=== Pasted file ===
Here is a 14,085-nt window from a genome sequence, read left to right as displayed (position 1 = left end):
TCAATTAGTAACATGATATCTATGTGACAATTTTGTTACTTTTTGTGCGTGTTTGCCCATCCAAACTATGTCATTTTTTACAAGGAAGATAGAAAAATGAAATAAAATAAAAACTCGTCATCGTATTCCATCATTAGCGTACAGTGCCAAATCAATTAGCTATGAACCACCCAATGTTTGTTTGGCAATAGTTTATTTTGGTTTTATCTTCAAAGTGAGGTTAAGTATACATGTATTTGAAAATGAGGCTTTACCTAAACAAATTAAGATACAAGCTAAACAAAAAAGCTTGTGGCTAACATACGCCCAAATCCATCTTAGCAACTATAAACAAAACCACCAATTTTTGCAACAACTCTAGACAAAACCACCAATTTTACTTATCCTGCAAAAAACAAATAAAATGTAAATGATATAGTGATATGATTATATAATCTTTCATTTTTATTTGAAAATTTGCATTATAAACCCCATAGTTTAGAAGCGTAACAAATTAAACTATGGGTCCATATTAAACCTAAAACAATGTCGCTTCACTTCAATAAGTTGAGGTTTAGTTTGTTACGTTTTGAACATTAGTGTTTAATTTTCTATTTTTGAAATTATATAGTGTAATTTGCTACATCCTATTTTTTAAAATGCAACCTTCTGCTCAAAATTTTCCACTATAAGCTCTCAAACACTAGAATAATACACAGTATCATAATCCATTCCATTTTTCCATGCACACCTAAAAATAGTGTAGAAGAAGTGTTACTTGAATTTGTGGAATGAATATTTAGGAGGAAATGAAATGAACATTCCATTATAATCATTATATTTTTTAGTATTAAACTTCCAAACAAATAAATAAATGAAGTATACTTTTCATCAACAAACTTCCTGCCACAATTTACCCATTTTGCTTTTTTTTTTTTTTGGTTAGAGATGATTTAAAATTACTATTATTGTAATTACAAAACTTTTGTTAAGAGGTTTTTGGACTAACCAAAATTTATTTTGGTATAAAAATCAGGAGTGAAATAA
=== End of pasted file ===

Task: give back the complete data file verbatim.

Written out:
Here is a 14,085-nt window from a genome sequence, read left to right as displayed (position 1 = left end):
TCAATTAGTAACATGATATCTATGTGACAATTTTGTTACTTTTTGTGCGTGTTTGCCCATCCAAACTATGTCATTTTTTACAAGGAAGATAGAAAAATGAAATAAAATAAAAACTCGTCATCGTATTCCATCATTAGCGTACAGTGCCAAATCAATTAGCTATGAACCACCCAATGTTTGTTTGGCAATAGTTTATTTTGGTTTTATCTTCAAAGTGAGGTTAAGTATACATGTATTTGAAAATGAGGCTTTACCTAAACAAATTAAGATACAAGCTAAACAAAAAAGCTTGTGGCTAACATACGCCCAAATCCATCTTAGCAACTATAAACAAAACCACCAATTTTTGCAACAACTCTAGACAAAACCACCAATTTTACTTATCCTGCAAAAAACAAATAAAATGTAAATGATATAGTGATATGATTATATAATCTTTCATTTTTATTTGAAAATTTGCATTATAAACCCCATAGTTTAGAAGCGTAACAAATTAAACTATGGGTCCATATTAAACCTAAAACAATGTCGCTTCACTTCAATAAGTTGAGGTTTAGTTTGTTACGTTTTGAACATTAGTGTTTAATTTTCTATTTTTGAAATTATATAGTGTAATTTGCTACATCCTATTTTTTAAAATGCAACCTTCTGCTCAAAATTTTCCACTATAAGCTCTCAAACACTAGAATAATACACAGTATCATAATCCATTCCATTTTTCCATGCACACCTAAAAATAGTGTAGAAGAAGTGTTACTTGAATTTGTGGAATGAATATTTAGGAGGAAATGAAATGAACATTCCATTATAATCATTATATTTTTTAGTATTAAACTTCCAAACAAATAAATAAATGAAGTATACTTTTCATCAACAAACTTCCTGCCACAATTTACCCATTTTGCTTTTTTTTTTTTTTGGTTAGAGATGATTTAAAATTACTATTATTGTAATTACAAAACTTTTGTTAAGAGGTTTTTGGACTAACCAAAATTTATTTTGGTATAAAAATCAGGAGTGAAATAA